Daily driving a classic car: What to know

Before daily driving a classic car, you'll need to make sure the car is roadworthy with regular inspections and preventative maintenance. Certain steps might help lower your risks on the road, but a classic car may still carry significant safety concerns because of its age. If you drive your classic car every day, you'll need a standard auto insurance policy rather than classic car insurance.

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Can a classic car be a daily driver?

Yes, it's possible to use a classic car as your daily driver. The car must be roadworthy if you're going to use it frequently, which usually means more maintenance and repair.

What kind of insurance do I need for my classic daily driver?

You'll need standard auto insurance for your daily driver classic car. That's because specialized classic car insurance typically requires the insured vehicle to not be driven daily.

When insuring a classic daily driver, consider getting comprehensive auto coverage and collision auto coverage on top of your state's required liability auto coverage to more fully protect the vehicle. You may also want to add optional roadside assistance coverage in case your classic breaks down on the road.

What are the pros and cons of a classic daily driver?

Whether you're new to buying classic cars or you're a collector, weigh the pros and cons of using a classic car as your daily driver.

Pros of driving a classic car daily

  • Driving a classic car daily can be a way to get more enjoyment out of your classic car

  • Classics made by Ford, GM, Mopar, and other manufacturers generally have parts you can easily find

  • Classics can be fairly easy to work on

  • Replacement parts and specialized maintenance information can often be found online

  • Regularly getting out on the road in your classic can create more opportunities to connect with fellow enthusiasts

Cons of driving a classic car daily

  • The safety risks of driving a classic car daily are higher, even with newer classics

  • Modern cars have better fuel economy, so expect to pay more for gas

  • If the environment is a concern for you, older cars emit more pollutants than newer ones

  • Using an older car for commuting could be uncomfortable and inconvenient, especially in extremely hot or cold weather

  • Daily use can put significant wear and tear on your classic car, potentially requiring more frequent ongoing maintenance while lowering the value and making it harder to sell your classic car

  • Wet, cold, and harsh road conditions can cause rusting and corrosion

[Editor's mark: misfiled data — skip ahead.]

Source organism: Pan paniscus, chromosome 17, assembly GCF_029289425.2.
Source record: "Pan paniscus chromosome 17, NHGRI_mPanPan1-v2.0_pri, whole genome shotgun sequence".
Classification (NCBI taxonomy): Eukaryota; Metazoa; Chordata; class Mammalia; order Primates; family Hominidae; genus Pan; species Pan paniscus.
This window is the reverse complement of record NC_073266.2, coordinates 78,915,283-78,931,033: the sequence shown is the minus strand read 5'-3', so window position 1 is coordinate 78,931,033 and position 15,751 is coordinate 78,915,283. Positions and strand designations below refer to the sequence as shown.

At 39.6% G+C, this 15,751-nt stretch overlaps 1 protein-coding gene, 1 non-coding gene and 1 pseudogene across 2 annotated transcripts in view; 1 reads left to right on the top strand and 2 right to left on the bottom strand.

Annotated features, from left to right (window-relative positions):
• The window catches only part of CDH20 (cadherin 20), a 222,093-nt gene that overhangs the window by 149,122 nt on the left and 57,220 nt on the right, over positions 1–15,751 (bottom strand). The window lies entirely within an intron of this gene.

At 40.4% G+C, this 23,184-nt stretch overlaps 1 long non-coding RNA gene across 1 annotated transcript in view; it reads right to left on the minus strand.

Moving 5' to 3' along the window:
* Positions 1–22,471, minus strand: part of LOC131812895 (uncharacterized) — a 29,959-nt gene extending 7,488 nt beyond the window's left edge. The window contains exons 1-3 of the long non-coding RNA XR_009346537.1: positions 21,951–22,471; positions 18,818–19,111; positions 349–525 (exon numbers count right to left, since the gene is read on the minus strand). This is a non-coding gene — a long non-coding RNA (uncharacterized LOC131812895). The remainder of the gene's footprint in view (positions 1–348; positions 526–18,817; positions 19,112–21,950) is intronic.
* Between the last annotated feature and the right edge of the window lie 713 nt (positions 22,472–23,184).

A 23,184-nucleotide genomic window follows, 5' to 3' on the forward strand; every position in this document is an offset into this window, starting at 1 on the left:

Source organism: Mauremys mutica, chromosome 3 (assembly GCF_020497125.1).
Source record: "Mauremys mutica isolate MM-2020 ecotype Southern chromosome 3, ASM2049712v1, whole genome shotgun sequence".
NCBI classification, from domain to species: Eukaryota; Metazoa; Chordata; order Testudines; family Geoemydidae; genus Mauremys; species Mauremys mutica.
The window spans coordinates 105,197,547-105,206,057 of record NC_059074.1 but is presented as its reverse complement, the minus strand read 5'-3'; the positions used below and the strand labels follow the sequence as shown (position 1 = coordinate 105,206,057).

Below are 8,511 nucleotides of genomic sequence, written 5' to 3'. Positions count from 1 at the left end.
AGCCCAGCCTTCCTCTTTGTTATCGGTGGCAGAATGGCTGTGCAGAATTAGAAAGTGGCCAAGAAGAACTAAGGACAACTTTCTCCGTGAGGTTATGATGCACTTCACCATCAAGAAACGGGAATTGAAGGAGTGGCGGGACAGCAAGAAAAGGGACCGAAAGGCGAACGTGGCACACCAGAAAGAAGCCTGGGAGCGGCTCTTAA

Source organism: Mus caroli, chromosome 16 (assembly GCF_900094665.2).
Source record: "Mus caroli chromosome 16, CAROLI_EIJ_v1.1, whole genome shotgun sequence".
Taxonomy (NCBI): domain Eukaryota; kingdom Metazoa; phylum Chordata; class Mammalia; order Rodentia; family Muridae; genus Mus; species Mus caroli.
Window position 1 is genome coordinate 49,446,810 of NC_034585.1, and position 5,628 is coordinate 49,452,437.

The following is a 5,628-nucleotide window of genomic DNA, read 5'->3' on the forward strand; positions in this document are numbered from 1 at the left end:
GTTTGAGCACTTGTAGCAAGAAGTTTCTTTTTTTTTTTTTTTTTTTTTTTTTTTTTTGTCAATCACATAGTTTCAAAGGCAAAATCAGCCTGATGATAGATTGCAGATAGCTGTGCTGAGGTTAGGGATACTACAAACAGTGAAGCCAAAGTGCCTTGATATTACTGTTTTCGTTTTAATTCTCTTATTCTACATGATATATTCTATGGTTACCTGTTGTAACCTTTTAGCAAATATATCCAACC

• Insuring your classic car with standard auto insurance will likely cost more than insuring it with classic car insurance, and your car might be covered only up to its depreciated value rather than an agreed or stated value typically used by classic car insurance

Is driving an old car every day safe?

The chances of fatal injuries in a collision increase with a car's age, according to research from the National Highway Traffic Safety Administration (NHTSA). Older cars lack safety features such as seat belts, airbags, crumple zones, electronic stability control, anti-lock braking systems (ABS), lower anchors and tethers for children (LATCH) systems, and crash avoidance technologies that save lives.

How to make a classic car safer for daily driving

Nothing can make the vehicle as safe to drive when compared to a modern car, but you can take steps to help reduce your day-to-day risks when making a classic car your daily driver:

  • If seat belts didn't come in your car, it's possible to add three-point aftermarket belts

  • Keep jumper cables and a fire extinguisher in your car

  • Do regular inspections and preventative maintenance

  • Replace any component that's not working correctly before you daily drive your classic car

  • Install high-quality headlights, brakes, and tires

  • Pay attention to the oil level and consistency since older cars go through it quickly

  • Keep the tires properly inflated and inspect them often

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Please note: The above is meant as general information to help you understand the different aspects of insurance. Read our editorial standards for Answers content. This information is not an insurance policy, does not refer to any specific insurance policy, and does not modify any provisions, limitations, or exclusions expressly stated in any insurance policy. Descriptions of all coverages and other features are necessarily brief; in order to fully understand the coverages and other features of a specific insurance policy, we encourage you to read the applicable policy and/or speak to an insurance representative. Coverages and other features vary between insurers, vary by state, and are not available in all states. Whether an accident or other loss is covered is subject to the terms and conditions of the actual insurance policy or policies involved in the claim. References to average or typical premiums, amounts of losses, deductibles, costs of coverages/repair, etc., are illustrative and may not apply to your situation. We are not responsible for the content of any third-party sites linked from this page.